Salma Hayek: Empowering women and feminists everywhere

Salma Hayek recently spoke to The Guardian about feminism, women’s rights and the amount of pressure it is to have the role of a woman.…

CANNES, FRANCE – MAY 17, 2014: Salma Hayek at gala premiere of “Saint-Laurent ” at the 67th Festival de Cannes. (Photo: Shutterstock)

Salma Hayek recently spoke to The Guardian about feminism, women’s rights and the amount of pressure it is to have the role of a woman.

Hayek didn’t find immediate success when she arrived in Hollywood at age 25, even though she was already a big television star in Mexico. At first, she was dismissed for sounding like “a Mexican maid.”

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Salma Hayek is an actress.

The stunning actress Salma Hayek recently spoke to the Guardian about feminism and women empowerment. (Photo: Shutterstock)

“I had studio heads say to me, ‘You could have been the biggest star in America, but you were born in the wrong country. You can never be a leading lady, because we can’t take the risk of you opening your mouth and people thinking of their maids,’” she told the news outlet.

Well she sure showed them. Now at age 48, Hayek is more radiant and successful than she’s ever been.

She has five films scheduled for release in 2015 and she is widely known as a strong, empowering and independent woman.

Alfred Molina, who starred in the 2002 Frida Kahlo biopic alongside Hayek, said that “if Salma were white and male, she’d be bigger than Harvey Weinstein.” Weinstein himself called her, admiringly, “a ball-breaker”.

But Hayek’s grace and beauty extends beyond her acting career. She is a highly involved activist, constantly spreading awareness about the plight of third world women around the world.

On International Women’s Day, Hayek presented her new film, an animation of Kahlil Gibran’s “The Prophet,” as part of Southbank Centre’s Women of the World festival.

Hayek believes the message of the book is especially important to women, because it is “about the courage to speak up, to believe you are worth being listened to,” she says.

The classic book, which is written by an Arabic man, is not considered religious, but poetic and philosophical, uniting all religions. Though the literature piece “never had publicity,” it’s read by generation after generation without ever really having fame.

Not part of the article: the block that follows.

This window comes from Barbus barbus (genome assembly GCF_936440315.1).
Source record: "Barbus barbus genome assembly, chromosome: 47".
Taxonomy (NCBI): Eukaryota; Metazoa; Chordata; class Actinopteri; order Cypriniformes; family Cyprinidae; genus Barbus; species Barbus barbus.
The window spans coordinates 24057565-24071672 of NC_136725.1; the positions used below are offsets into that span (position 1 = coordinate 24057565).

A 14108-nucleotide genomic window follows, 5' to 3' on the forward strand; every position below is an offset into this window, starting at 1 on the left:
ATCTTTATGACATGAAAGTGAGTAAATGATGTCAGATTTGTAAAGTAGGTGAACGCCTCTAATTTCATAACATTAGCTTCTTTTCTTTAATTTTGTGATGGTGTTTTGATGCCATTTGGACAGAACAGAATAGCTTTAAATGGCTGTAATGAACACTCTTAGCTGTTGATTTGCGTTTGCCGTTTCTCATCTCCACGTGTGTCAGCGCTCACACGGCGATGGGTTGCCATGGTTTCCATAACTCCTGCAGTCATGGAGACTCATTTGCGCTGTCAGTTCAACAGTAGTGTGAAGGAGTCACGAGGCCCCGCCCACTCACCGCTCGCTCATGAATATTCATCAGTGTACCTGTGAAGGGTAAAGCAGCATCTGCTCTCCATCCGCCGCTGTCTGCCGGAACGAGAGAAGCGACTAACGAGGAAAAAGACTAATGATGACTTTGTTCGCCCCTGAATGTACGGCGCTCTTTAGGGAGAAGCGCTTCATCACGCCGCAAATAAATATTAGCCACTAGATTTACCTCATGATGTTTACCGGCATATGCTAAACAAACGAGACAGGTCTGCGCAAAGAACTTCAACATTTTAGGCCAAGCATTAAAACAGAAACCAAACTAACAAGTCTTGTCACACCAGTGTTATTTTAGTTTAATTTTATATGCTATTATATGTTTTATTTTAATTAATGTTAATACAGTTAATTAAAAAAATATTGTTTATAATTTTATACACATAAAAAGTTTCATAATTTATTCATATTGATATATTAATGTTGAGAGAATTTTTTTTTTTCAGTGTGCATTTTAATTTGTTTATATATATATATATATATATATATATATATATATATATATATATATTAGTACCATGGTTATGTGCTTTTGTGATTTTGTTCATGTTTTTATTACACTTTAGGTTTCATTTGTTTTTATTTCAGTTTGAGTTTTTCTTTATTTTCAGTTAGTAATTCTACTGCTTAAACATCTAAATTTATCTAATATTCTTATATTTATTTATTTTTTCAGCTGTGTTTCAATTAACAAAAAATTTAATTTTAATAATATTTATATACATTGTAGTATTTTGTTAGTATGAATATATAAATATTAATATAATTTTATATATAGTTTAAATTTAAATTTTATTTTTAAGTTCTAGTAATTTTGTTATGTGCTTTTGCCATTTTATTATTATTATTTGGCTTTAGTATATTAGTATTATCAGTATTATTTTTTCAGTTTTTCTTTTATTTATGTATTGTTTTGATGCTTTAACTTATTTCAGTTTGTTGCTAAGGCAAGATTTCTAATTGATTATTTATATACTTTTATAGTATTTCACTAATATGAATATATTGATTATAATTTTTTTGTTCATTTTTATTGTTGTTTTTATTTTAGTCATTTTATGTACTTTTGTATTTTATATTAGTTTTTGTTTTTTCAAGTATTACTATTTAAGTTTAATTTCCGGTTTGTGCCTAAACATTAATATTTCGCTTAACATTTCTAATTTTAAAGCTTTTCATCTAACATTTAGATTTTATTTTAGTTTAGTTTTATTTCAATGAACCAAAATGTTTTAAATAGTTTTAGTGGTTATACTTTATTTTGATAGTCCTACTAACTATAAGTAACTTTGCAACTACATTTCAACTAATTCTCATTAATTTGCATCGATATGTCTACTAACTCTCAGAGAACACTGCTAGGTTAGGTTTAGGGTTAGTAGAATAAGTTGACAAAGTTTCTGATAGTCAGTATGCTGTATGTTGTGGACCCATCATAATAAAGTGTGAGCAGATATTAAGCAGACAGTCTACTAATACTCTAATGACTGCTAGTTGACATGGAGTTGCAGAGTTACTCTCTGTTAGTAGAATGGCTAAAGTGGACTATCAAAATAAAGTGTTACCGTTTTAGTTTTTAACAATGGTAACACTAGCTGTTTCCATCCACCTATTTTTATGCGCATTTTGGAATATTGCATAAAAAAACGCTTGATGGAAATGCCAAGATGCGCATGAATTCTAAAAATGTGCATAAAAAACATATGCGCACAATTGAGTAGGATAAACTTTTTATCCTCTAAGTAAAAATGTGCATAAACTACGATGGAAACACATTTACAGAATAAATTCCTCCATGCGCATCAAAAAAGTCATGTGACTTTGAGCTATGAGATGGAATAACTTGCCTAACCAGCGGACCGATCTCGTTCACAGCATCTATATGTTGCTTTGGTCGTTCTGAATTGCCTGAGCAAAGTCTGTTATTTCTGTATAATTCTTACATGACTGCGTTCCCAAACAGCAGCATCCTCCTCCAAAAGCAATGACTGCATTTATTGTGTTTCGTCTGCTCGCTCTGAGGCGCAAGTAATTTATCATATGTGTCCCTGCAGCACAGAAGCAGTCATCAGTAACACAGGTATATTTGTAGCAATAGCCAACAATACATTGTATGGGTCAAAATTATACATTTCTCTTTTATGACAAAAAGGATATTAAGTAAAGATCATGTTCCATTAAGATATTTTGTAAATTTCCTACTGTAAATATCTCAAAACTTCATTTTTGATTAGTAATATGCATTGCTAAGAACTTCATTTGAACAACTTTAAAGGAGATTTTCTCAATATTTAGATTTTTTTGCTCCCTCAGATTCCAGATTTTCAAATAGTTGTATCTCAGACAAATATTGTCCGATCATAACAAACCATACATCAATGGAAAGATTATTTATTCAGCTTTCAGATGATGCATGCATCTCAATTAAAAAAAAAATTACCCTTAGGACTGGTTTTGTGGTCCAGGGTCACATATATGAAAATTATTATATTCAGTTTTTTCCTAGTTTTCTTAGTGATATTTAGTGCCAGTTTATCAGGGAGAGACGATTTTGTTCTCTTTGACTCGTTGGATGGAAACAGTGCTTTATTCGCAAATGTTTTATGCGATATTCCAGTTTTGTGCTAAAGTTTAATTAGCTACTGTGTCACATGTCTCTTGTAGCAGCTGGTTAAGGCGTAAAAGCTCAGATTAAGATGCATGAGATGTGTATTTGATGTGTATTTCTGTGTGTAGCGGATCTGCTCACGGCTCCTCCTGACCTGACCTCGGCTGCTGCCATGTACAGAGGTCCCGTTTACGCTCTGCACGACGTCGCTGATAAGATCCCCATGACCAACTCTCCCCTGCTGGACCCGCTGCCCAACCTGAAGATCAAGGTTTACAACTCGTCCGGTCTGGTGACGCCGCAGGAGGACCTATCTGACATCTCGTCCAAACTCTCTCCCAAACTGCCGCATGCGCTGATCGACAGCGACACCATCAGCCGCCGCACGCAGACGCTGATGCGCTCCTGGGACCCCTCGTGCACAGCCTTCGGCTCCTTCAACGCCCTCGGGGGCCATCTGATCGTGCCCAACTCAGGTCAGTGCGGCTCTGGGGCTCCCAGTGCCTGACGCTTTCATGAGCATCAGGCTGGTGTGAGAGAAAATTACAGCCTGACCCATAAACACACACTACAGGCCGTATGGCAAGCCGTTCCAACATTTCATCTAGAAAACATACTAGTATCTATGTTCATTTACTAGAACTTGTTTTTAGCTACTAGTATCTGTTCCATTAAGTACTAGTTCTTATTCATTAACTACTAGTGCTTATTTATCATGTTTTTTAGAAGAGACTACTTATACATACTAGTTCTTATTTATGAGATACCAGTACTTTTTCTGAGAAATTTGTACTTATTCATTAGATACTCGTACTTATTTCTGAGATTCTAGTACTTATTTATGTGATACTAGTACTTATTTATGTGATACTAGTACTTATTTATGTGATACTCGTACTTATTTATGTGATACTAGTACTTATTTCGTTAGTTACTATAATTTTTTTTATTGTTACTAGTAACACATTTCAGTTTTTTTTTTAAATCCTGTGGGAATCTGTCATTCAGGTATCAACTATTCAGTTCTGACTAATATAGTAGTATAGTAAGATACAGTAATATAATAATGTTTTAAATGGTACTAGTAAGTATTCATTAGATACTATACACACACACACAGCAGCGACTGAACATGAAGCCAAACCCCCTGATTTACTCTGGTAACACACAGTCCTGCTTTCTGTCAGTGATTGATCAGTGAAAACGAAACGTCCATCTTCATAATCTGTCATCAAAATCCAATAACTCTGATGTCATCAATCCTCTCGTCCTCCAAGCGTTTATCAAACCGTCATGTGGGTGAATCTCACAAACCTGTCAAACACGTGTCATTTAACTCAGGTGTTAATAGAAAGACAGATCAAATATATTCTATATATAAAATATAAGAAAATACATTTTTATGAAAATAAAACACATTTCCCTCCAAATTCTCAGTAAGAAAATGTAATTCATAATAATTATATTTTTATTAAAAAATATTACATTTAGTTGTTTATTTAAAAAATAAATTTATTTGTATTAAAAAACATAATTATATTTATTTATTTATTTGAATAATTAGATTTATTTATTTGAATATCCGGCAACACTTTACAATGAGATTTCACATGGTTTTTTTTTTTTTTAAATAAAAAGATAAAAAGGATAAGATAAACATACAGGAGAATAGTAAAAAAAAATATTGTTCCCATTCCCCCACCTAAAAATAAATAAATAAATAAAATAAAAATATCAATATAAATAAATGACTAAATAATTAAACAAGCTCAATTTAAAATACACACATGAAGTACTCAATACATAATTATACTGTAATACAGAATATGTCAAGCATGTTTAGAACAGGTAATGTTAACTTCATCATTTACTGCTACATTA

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Two years ago, Hayek co-founded Chime for Change, which hopes to bring awareness and improve aid of women’s and children’s health and education worldwide.

Current projects include building schools for Syrian refugees in Turkey and Lebanon, and fundraising support for a female inventor who has come up with a cheap-to-produce incubator for under-resourced maternity wards in the developing world, according to The Guardian.

“I am a feminist because I love women and I am ready to fight for women. I am a feminist because I am proud to be a woman, and I am passionate about making the world a better place for women. I am a feminist because a lot of amazing women have made me the woman I am today. I am inspired by women every day, as friends and as colleagues.”

Hayek has always felt the need to help those less fortunate and she believes others should devote their time to such a fruitful and rewarding endeavor, whether they are women or not.

“But it should not be just because I am a woman… It should be a reflex, if someone else is being hurt, to help. It shouldn’t have to be because you are being a victim too. I work a lot for domestic violence, and people often ask me if I have experienced it. And I say, no, on the contrary – my father is a great man, my husband is a great man. But we are all human beings, no?”

The stunning actress recently spoke to the Guardian about feminism and women empowerment.

Salma Hayek Pinault presents an exclusive screening of her animated feature film ‘The Prophet’ at Southbank Centre’s WOW Women of the World festival marking International Womens Day at Southbank Centre on March 8, 2015 in London, England. (Tristan Fewings/Getty Images)

Hayek’s words are strangely humanizing and profound. No wonder she manages to fundraise with such a passion and still maintain an elegance and sophistication worthy of fine royalty.

Yet she understands the constant pressure women are under in the modern world to fit this perfect mold of what it means to be a woman.

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“The amount of pressure on women now, it’s crazy. You have to be much better than your male colleagues, just so you can maybe try and get the same salary as them. And you still have to be a good wife and mother. And now you also have to be skinny, and you have to look 20 when you’re 40. It’s too much. We need to stop with the crazy expectations, give ourselves a break.”

Hayek has shown us that age does not define beauty or success. She is more successful and happy than she ever was at a young age. “And they said I wouldn’t be working after 35! Ha.”